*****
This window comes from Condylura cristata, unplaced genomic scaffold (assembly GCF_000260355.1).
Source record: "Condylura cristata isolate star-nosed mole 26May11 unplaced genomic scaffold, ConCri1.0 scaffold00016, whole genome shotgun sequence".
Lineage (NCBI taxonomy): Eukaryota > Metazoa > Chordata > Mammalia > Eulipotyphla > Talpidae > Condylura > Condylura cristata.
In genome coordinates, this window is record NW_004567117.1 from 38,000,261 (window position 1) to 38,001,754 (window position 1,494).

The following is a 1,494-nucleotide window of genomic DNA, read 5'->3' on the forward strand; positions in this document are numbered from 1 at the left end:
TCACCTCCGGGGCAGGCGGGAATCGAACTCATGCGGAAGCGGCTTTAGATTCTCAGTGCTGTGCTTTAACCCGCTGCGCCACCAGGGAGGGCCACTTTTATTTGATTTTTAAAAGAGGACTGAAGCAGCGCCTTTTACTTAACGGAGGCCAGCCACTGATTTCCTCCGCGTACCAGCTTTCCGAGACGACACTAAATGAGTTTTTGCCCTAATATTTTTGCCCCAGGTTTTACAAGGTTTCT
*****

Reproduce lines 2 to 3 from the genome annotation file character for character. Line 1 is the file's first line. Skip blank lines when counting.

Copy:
Source record: "Condylura cristata isolate star-nosed mole 26May11 unplaced genomic scaffold, ConCri1.0 scaffold00016, whole genome shotgun sequence".
Lineage (NCBI taxonomy): Eukaryota > Metazoa > Chordata > Mammalia > Eulipotyphla > Talpidae > Condylura > Condylura cristata.